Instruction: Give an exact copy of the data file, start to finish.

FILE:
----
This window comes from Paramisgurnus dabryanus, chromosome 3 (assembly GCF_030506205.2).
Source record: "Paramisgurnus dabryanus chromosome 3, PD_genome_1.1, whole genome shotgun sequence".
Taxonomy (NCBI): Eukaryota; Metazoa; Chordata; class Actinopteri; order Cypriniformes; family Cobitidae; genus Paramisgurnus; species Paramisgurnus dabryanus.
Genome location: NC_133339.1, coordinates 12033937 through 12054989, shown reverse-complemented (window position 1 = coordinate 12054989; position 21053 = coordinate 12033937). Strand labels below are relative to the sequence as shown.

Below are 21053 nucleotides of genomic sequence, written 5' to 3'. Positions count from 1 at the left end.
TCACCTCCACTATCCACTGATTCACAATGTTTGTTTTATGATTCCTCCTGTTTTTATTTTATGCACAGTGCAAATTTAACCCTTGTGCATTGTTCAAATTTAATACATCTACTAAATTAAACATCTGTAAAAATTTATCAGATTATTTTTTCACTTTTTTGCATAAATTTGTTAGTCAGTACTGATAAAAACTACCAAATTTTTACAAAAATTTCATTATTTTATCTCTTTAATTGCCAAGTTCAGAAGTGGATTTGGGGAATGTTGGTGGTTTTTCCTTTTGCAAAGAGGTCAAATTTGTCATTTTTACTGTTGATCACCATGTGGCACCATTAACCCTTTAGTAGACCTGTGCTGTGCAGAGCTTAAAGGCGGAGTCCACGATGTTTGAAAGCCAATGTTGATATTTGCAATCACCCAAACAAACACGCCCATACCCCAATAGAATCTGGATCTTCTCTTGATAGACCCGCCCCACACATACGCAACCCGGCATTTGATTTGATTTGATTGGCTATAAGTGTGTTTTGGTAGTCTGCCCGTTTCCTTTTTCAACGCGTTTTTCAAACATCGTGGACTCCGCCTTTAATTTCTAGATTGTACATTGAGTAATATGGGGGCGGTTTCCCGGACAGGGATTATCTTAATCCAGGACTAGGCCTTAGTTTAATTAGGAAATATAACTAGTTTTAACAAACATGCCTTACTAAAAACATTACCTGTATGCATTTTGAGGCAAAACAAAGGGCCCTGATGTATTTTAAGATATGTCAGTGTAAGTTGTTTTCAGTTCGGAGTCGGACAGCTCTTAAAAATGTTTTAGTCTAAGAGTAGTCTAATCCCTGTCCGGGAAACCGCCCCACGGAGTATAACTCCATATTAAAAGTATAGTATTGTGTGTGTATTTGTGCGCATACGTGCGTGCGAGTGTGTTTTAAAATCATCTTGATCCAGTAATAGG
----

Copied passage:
This window comes from Paramisgurnus dabryanus, chromosome 3 (assembly GCF_030506205.2).
Source record: "Paramisgurnus dabryanus chromosome 3, PD_genome_1.1, whole genome shotgun sequence".
Taxonomy (NCBI): Eukaryota; Metazoa; Chordata; class Actinopteri; order Cypriniformes; family Cobitidae; genus Paramisgurnus; species Paramisgurnus dabryanus.
Genome location: NC_133339.1, coordinates 12033937 through 12054989, shown reverse-complemented (window position 1 = coordinate 12054989; position 21053 = coordinate 12033937). Strand labels below are relative to the sequence as shown.

Below are 21053 nucleotides of genomic sequence, written 5' to 3'. Positions count from 1 at the left end.
TCACCTCCACTATCCACTGATTCACAATGTTTGTTTTATGATTCCTCCTGTTTTTATTTTATGCACAGTGCAAATTTAACCCTTGTGCATTGTTCAAATTTAATACATCTACTAAATTAAACATCTGTAAAAATTTATCAGATTATTTTTTCACTTTTTTGCATAAATTTGTTAGTCAGTACTGATAAAAACTACCAAATTTTTACAAAAATTTCATTATTTTATCTCTTTAATTGCCAAGTTCAGAAGTGGATTTGGGGAATGTTGGTGGTTTTTCCTTTTGCAAAGAGGTCAAATTTGTCATTTTTACTGTTGATCACCATGTGGCACCATTAACCCTTTAGTAGACCTGTGCTGTGCAGAGCTTAAAGGCGGAGTCCACGATGTTTGAAAGCCAATGTTGATATTTGCAATCACCCAAACAAACACGCCCATACCCCAATAGAATCTGGATCTTCTCTTGATAGACCCGCCCCACACATACGCAACCCGGCATTTGATTTGATTTGATTGGCTATAAGTGTGTTTTGGTAGTCTGCCCGTTTCCTTTTTCAACGCGTTTTTCAAACATCGTGGACTCCGCCTTTAATTTCTAGATTGTACATTGAGTAATATGGGGGCGGTTTCCCGGACAGGGATTATCTTAATCCAGGACTAGGCCTTAGTTTAATTAGGAAATATAACTAGTTTTAACAAACATGCCTTACTAAAAACATTACCTGTATGCATTTTGAGGCAAAACAAAGGGCCCTGATGTATTTTAAGATATGTCAGTGTAAGTTGTTTTCAGTTCGGAGTCGGACAGCTCTTAAAAATGTTTTAGTCTAAGAGTAGTCTAATCCCTGTCCGGGAAACCGCCCCACGGAGTATAACTCCATATTAAAAGTATAGTATTGTGTGTGTATTTGTGCGCATACGTGCGTGCGAGTGTGTTTTAAAATCATCTTGATCCAGTAATAGG